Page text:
Victoria C. Woodhull

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Victoria Claflin Woodhull.jpg
Reproduction of a portrait depicting Victoria Claflin Woodhull from Homer, Ohio. She was the first woman

to run for President of the United States in 1872.

Victoria Claflin was born on September 23, 1838, in Homer, Ohio. Her family belonged to the working class and tried to earn a living by selling home-concocted medicines and by telling fortunes. Before Claflin turned sixteen, she married Dr. Channing Woodhull. The couple remained married approximately ten years, before divorcing.

In 1868, Victoria Woodhull and her sister, Tennessee Claflin, moved to New York City. Upon their arrival, they continued to tell fortunes and sell medicines. One of their customers was Cornelius Vanderbilt, one of the wealthiest citizens in the United States. Vanderbilt provided the two sisters capital to start Woodhull, Claflin and Company, a stockbrokerage firm. The company quickly prospered and allowed the two women to begin their own magazine, Woodhull and Claflin's Weekly. This journal called for equal rights for women with men. It also called for free love.

Thanks to Woodhull and Claflin's Weekly, Woodhull emerged as a prominent spokesperson for the women's rights movement during the 1870s. In 1872, Woodhull sought election as President of the United States. Her running mate was noted-abolitionist Frederick Douglass. Woodhull lost the election to Ulysses S. Grant.

Woodhull seemed to attract controversy. Her candidacy for president and her stance on free love dismayed many Americans. She also published inflammatory stories in Woodhull and Claflin's Weekly, including an article that attacked Henry Ward Beecher, who sued the two women. A court of law found the women innocent of libel. The two sisters also published a copy of Karl Marx's Communist Manifesto. Woodhull and Claflin were supporters of socialism, and their publication of Marx's work illustrates this point.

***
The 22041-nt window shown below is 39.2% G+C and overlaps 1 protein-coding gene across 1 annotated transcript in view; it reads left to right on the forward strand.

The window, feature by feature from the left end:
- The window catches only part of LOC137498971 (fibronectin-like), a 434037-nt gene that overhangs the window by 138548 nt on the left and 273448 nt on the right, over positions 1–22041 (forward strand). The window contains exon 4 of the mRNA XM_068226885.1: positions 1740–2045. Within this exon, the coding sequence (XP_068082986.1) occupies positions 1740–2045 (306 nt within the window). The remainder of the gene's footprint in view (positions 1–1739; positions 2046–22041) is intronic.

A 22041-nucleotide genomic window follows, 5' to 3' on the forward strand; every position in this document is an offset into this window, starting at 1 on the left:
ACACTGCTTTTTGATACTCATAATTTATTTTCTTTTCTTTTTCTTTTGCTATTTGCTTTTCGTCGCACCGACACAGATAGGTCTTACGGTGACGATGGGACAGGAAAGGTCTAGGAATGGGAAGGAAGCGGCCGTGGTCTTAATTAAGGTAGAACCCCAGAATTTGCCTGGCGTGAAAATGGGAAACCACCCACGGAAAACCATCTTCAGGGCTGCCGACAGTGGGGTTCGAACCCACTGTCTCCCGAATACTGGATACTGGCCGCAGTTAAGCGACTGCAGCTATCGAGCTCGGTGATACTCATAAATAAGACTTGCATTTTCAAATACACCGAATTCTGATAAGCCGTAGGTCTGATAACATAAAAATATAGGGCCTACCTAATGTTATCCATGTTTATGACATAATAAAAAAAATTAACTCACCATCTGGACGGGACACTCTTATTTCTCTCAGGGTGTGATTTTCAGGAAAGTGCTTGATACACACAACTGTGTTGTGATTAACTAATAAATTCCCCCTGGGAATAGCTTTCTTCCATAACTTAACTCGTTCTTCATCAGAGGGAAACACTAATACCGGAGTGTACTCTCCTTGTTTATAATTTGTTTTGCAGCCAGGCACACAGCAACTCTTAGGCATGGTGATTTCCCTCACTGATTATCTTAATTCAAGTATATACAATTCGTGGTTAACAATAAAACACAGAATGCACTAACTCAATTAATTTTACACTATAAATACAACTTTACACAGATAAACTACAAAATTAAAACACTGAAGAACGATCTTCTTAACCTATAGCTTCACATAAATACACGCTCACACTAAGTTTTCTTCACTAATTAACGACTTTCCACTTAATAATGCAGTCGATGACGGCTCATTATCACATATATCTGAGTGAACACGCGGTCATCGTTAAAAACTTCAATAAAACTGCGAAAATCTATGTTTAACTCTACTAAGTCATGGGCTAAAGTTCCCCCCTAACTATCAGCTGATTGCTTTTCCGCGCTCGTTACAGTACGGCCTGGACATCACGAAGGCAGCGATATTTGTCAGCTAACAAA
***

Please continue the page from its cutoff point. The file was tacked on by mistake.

In 1877, Woodhull moved to England, purportedly using money that she had inherited from Cornelius Vanderbilt. She spent the remainder of her life in England, although she returned to the United States on several occasions. Woodhull continued to author numerous books. She also published the Humanitarian, a magazine, with her daughter from 1892 to 1910. Woodhull died on June 10, 1927.

See Also


  1. Frisken, Amanda. Victoria Woodhull's Sexual Revolution: Political Theater and the Popular Press in Nineteenth-Century America. N.p.: University of Pennsylvania Press, 2004.
  2. Gabriel, Mary. Notorious Victoria: The Life of Victoria Woodhull, Uncensored. N.p.: Algonquin Books, 1998.
  3. Goldsmith, Barbara. Other Powers: The Age of Suffrage, Spiritualism, and the Scandalous Victoria Woodhull. N.p.: Harper Perennial, 1999.